It was a memorable and fun-filled trip for all of us, and so good to see some of you! 🙂


Filed under Dot, Em, Family, Jacob, Lizy, Music, Photography

Y is for Yakkety Yak Don’t Talk Back

Encyclopedia of Me Meme

 A problem we have been having in spades with a couple of our children lately.  I have been finding myself coming up with  quick little anecdotes such as, “One butt is enough for me thanks, I don’t need all of yours”, “I see you have a but, why don’t you sit on it in time-out”, or “Goats butt, kids behave.”  Every once in a while I will say, “we use bum, behind, or bottom in this house, no butts.” They look at me confused for a second and then continue, “But mom, that’s not what I meant…”   But, but, but….  *sigh* 

I think I have decided to have them start doing push-ups every time they start talking back and arguing.  Commet has gotten so good at it that she could be the queen of debate.  She’ll even start arguing the good things, until she realizes what we said and then the clamps up pretty quick before we change our minds.  Quick kid, that.  If nothing else, I would end up with some pretty tough cookies for kids. 🙂

Y is also for Yippee! Yahoo! and Yay!

Just my of letting you know that even with all the yakkety yakking I am a happy camper and all is well in family land.

Oooh, and lastly Y is for “Yingle Bells”.  

 A really fun, Swedish version of Jingle Bells that my granddad used to sing to us kids as he played his banjo.  For a great recording of it (not my granddad, the song) click on the link and turn up the volume.  It still makes me chuckle and now I play it on the piano as my family gathers around, singing “Yingle Bells” at the top of our lungs.

StinaLisa’s Recording of Yingle Bells

Be sure to sing along, should you have the notion too!

1 Comment

Filed under Humor, Meme, Memory, Music, Parenting

J is for Jazz

Encyclopedia of Me Meme

My senior year in high school I signed up to be the pianist in Jazz band.  At school I always played the French horn for everything, and was looking forward to using some of my other talents and to something different as well.  I had talked with our band director and he had agreed that I, and one other person, should be the Jazz pianists.

On my first day of class I entered the band room to find three girls hovered around the piano.  I recognized the one I was to co-play with, and to our amazement the other two girls were there to play piano as well. they just hadn’t asked our band director’s permission.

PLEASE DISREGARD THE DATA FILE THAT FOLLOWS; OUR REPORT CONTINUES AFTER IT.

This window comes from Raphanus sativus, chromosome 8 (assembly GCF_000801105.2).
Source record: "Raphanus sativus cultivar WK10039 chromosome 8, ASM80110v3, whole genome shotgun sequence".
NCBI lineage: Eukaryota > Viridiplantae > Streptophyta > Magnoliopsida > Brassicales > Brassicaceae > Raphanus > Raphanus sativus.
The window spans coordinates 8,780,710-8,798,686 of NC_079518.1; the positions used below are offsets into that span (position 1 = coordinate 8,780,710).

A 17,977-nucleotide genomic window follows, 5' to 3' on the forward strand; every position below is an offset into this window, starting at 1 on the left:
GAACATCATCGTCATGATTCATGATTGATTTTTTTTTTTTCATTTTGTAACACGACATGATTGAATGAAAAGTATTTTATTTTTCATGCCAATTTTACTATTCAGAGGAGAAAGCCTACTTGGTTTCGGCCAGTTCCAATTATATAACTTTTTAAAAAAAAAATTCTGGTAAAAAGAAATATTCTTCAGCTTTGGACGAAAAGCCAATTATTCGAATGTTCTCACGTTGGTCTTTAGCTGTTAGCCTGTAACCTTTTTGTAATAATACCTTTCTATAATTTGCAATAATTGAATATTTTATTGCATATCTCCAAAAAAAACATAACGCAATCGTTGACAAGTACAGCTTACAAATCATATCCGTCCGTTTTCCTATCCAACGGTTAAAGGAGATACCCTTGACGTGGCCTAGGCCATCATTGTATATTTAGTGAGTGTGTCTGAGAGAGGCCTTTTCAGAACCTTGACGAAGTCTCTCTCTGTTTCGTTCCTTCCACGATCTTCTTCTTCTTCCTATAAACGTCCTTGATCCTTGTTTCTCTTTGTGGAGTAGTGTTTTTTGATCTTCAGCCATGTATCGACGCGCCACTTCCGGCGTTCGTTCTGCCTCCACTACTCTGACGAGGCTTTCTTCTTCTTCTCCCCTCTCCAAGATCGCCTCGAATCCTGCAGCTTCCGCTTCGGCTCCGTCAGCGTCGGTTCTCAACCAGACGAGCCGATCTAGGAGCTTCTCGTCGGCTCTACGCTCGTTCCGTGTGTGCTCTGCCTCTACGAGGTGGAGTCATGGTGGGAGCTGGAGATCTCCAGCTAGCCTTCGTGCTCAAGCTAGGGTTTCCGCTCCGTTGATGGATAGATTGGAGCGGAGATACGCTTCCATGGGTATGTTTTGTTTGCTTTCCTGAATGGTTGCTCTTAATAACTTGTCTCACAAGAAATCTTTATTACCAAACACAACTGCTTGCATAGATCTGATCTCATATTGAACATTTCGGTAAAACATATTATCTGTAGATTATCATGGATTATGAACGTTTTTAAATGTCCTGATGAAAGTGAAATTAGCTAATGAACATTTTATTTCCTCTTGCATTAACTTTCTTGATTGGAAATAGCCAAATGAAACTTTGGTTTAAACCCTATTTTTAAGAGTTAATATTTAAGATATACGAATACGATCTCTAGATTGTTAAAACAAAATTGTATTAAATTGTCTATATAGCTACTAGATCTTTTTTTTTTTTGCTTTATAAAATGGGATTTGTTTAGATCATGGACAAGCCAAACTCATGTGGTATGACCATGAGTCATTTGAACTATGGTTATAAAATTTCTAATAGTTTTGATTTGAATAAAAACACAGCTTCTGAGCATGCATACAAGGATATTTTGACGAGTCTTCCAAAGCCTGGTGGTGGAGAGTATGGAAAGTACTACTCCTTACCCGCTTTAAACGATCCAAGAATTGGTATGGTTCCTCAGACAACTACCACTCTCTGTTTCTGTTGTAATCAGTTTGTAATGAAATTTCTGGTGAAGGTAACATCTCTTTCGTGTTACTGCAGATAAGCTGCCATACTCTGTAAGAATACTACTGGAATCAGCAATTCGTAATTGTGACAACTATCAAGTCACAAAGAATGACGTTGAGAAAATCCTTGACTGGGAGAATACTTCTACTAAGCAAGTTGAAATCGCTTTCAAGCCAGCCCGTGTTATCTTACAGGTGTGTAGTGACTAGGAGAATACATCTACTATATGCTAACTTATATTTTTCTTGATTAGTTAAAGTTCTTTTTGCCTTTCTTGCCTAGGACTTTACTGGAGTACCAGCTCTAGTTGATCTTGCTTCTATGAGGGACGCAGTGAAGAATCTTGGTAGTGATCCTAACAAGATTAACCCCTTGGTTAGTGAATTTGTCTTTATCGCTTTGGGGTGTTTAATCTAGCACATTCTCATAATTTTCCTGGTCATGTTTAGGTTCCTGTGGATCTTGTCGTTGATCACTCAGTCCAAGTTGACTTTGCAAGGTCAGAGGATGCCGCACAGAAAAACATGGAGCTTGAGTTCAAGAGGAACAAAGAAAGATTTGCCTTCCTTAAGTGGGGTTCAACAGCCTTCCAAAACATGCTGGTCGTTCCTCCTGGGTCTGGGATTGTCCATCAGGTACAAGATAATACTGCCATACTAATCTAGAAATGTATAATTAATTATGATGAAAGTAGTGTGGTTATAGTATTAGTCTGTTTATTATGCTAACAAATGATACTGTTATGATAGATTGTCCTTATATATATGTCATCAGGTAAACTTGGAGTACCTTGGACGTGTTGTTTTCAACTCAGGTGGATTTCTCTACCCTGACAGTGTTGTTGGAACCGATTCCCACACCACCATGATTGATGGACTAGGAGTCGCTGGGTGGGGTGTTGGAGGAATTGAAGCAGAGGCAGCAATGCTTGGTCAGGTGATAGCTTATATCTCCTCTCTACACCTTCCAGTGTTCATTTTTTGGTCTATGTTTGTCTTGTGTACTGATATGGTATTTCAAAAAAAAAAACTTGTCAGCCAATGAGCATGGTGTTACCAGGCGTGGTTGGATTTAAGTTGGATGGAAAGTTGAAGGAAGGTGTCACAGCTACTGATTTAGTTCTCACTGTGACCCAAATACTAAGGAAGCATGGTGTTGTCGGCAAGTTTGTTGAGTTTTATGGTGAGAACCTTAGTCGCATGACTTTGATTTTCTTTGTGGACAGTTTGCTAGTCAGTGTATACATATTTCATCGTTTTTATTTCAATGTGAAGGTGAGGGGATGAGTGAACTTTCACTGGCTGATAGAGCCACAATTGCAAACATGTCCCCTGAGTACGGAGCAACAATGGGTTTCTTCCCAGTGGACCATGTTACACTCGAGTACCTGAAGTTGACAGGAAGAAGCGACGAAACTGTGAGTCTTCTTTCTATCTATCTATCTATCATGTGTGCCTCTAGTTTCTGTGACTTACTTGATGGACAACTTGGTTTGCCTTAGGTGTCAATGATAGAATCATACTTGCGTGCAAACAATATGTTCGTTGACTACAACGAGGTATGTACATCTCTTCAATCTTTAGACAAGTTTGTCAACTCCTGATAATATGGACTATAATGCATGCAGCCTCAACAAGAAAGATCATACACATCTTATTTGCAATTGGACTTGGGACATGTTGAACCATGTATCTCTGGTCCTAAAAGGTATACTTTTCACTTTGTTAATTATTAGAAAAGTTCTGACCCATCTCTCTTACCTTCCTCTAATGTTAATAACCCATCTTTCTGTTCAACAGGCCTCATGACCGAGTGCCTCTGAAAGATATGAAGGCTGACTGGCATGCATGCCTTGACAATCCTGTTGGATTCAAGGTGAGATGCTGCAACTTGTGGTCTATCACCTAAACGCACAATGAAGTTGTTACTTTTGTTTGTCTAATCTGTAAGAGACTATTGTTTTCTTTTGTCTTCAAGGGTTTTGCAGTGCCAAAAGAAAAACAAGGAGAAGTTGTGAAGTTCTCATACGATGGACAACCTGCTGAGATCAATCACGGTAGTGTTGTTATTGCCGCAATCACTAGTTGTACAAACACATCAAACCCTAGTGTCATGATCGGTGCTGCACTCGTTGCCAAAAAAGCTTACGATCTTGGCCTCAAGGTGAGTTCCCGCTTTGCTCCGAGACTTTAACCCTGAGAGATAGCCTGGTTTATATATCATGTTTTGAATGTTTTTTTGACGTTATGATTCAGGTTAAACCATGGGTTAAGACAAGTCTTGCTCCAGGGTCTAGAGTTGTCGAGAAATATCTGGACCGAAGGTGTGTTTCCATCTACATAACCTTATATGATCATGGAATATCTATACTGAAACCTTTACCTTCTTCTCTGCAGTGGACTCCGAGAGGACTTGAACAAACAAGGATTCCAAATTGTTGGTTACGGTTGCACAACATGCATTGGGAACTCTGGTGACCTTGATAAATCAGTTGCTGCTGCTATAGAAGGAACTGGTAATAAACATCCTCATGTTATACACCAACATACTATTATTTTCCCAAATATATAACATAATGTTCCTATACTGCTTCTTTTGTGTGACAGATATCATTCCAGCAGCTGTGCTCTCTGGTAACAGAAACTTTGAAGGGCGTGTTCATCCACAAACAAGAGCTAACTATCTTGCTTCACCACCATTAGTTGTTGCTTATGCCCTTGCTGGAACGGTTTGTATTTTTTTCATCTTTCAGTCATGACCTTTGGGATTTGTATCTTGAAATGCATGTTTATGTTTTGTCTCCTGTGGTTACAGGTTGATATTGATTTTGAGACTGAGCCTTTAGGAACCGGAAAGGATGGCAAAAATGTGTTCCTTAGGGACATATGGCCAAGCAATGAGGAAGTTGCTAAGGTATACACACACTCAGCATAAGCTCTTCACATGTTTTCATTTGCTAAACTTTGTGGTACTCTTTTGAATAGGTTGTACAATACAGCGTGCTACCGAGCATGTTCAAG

Mr. E started called the class to order and scanned over everyone assembled and ready to play, “We end up with four pianists and no one to play trombone. How on Earth did that happen?”  He thought for a moment and disappeared into his office. When he came out he had a book and a trombone, though no one really noticed as we were all chatting once he disappeared.

“J-” he called to me.  “Here’s a trombone and here’s a beginner’s book, go teach yourself how to play and then come and join us. You can be our lone trombone player.”

Well, I had wanted something different, but not quite like that.  I did learn to play it passably well however, and by the end of the year I finally accepted all the jazz solos Mr. E kept trying to push on me.  I don’t think I could remember how to play a trombone now, but it sure would be fun to try if we had one. 


Filed under Meme, Music, Youth

Again! Again!

I was sitting in the rocking chair beside the piano wishing for the waves of nausea that have been plaguing me for nearly 2 months now to subside and for my body to be suddenly infused with energy that I seemed so devoid of lately.  All the kids were playing outside with Dad except for Jacob who was rummaging through the music rythm instrument bin near the piano.

I watched through half opened eyes as he pulled out his favorite drum and prepared himself for a grand concert.  Then he looked at me, then at the piano, then at me, then at the piano.  Finally pointing a small chubby finger at the piano he looks at me, “Pay!”  I have an idea what he is asking, but it is too much fun to just do it, I have to encourage him a bit.

“Do you want me to play the piano?”

“Mama pay!” he says again.

“Can you say please?”

“Pease,” comes the plaintive little cry and I launch in a rollicking Joplin rag to which he beats and pounds upon his little drum. 

 I finished the piece and sat a moment thinking I should get dinner ready when Jacob pipes up, “again.”

“You want me to play again?”

“Pease,” he is catching on at this point and I launch into another fun frollicking piece.  What can I say, he is stroking my ego a bit.  There is something special about your child begging you to play and to keep playing.  I don’t recall any of the other kids begging me to keep playing, even though I know they enjoy it.

He put up the request of “Again, pease” one more time and then I really had to get dinner ready.  It sure is nice to know that my kids love music as much as Paul and I do. 🙂


Filed under Children, Jacob, Music